Even wars have laws: CARE implores Ukraine conflict parties to spare hospitals, routes to safety

By CARE Australia March 11, 2022 0 comments

As the war in Ukraine enters its third week, the humanitarian organisation CARE is deeply worried about the protection of civilians caught in the crosslines.

“Over the past two weeks, there have been numerous reports of impacts on civilian infrastructure, most recently even on a maternity and paediatric hospital”, says CARE’s humanitarian advocacy coordinator Delphine Pinault.

“Bombs on hospitals that house expecting mothers, new-born babies and children at their most vulnerable, are an unacceptable breach of International Humanitarian Law and Human Rights Law.”

Since the beginning of the war, the World Health Organisation has confirmed at least 18 incidences of severe impacts on medical facilities in Ukraine, with fatal consequences in some instances and devastating damages to the infrastructure and equipment.

CARE strongly calls on conflict parties to minimise the effects of the war on civilians by respecting the principles of humanity, necessity, proportionality and distinction, the cornerstones of International Humanitarian Law.

“Civilians, and especially women, pregnant women and those with new-born and small children bear the brunt of this horrifying escalation of violence”, notes Pinault.

“We know from other conflicts such as Syria and Yemen that the specific needs of women, girls and children are far too often unmet inwar times: pre- and postnatal care, safe delivery facilities, protection from abuse, exploitation and violence as well as safe shelters and adequate nutrition should be a priority for this humanitarian response. Ukraine also has a large population of elderly and disabled women who face even greater risks.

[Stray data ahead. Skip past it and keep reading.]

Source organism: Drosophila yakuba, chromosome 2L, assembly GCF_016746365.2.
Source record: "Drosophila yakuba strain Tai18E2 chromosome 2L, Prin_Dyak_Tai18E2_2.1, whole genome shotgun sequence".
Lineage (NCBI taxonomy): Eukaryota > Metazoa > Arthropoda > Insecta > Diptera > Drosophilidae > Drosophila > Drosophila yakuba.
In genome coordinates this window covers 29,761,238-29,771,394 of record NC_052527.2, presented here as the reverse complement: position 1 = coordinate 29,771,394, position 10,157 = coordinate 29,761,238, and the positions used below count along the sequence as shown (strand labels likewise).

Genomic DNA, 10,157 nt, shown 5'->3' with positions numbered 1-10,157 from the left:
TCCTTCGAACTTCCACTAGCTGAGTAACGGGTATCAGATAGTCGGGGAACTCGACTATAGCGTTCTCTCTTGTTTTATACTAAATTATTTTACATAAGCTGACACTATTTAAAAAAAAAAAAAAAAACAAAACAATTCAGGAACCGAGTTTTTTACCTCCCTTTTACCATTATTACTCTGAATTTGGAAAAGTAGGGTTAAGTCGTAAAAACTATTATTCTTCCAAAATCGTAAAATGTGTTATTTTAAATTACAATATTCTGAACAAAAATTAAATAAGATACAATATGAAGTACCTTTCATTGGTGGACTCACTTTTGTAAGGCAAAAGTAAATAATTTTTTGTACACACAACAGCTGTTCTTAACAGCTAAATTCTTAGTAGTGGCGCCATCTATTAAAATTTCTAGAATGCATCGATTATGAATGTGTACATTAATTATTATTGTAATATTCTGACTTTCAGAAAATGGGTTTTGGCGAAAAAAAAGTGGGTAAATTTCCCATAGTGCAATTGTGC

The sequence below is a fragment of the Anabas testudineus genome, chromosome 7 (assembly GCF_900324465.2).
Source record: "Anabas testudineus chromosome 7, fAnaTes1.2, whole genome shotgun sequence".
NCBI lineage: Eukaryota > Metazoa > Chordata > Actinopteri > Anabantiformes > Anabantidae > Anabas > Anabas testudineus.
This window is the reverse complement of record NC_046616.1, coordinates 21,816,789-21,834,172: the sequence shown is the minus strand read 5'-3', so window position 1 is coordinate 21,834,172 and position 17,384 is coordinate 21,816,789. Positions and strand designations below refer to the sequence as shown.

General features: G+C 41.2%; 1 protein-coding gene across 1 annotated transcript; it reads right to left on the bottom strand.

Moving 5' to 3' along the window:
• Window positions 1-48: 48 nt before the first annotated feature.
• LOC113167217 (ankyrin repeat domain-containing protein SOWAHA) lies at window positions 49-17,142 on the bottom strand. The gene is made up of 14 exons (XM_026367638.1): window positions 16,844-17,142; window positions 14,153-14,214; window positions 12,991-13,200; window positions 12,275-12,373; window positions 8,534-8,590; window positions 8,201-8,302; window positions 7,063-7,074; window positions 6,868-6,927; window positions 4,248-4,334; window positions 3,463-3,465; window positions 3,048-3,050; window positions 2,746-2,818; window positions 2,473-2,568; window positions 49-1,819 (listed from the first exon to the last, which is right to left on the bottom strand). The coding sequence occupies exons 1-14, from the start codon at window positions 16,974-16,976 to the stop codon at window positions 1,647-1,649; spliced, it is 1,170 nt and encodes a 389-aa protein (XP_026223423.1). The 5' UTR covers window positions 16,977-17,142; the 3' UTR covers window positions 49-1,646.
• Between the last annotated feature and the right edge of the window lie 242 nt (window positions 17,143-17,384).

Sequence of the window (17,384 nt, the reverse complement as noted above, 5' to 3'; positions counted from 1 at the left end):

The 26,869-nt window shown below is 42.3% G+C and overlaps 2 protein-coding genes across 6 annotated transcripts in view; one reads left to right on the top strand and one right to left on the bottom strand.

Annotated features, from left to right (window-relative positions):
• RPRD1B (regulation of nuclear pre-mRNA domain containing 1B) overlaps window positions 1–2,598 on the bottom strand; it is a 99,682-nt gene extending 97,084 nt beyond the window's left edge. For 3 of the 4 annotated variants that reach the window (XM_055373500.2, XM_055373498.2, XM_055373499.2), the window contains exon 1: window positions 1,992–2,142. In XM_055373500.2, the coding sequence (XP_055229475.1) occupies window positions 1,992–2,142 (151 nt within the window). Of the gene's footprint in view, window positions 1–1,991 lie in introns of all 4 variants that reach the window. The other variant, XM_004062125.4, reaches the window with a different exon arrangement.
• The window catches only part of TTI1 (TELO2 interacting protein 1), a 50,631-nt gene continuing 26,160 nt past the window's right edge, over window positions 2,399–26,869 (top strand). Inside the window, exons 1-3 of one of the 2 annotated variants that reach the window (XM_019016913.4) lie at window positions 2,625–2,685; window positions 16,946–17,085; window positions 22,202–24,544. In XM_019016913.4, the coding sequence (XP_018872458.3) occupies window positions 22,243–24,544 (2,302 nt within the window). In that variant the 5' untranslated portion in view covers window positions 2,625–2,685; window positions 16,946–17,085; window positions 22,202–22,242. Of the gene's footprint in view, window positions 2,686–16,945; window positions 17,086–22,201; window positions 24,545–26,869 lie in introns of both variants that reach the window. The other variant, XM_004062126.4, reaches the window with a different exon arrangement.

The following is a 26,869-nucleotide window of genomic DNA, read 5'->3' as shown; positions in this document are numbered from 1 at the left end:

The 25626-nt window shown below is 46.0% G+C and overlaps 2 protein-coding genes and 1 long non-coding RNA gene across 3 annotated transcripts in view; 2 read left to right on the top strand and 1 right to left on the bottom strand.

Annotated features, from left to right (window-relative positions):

“Civilians always pay the highest price. This escalating violence – which is resulting in civilian deaths, including children – is totally unacceptable. The protection of civilians, including their safe passage to voluntarily leave Ukraine in whatever direction they choose must be priority number one“, says CARE’s Delphine Pinault.

The road to safety is particularly dangerous for women travelling alone with their children, as men have to stay behind.

25-year-old Eugenie made the trip of 28 hours to reach neighbouring Romania with her 11-month-old baby Mikhael and 5-year-old Sofia.

“It was very scary on the road. We saw 8 missiles coming overhead at one point. My husband drove us to the border, to safety, and then he turned around and went back. I am so scared for him.”

Donate to CARE Australia’s Ukraine crisis appeal

For interviews, photos and other media resources, contact Iona Salter on 0413 185 634

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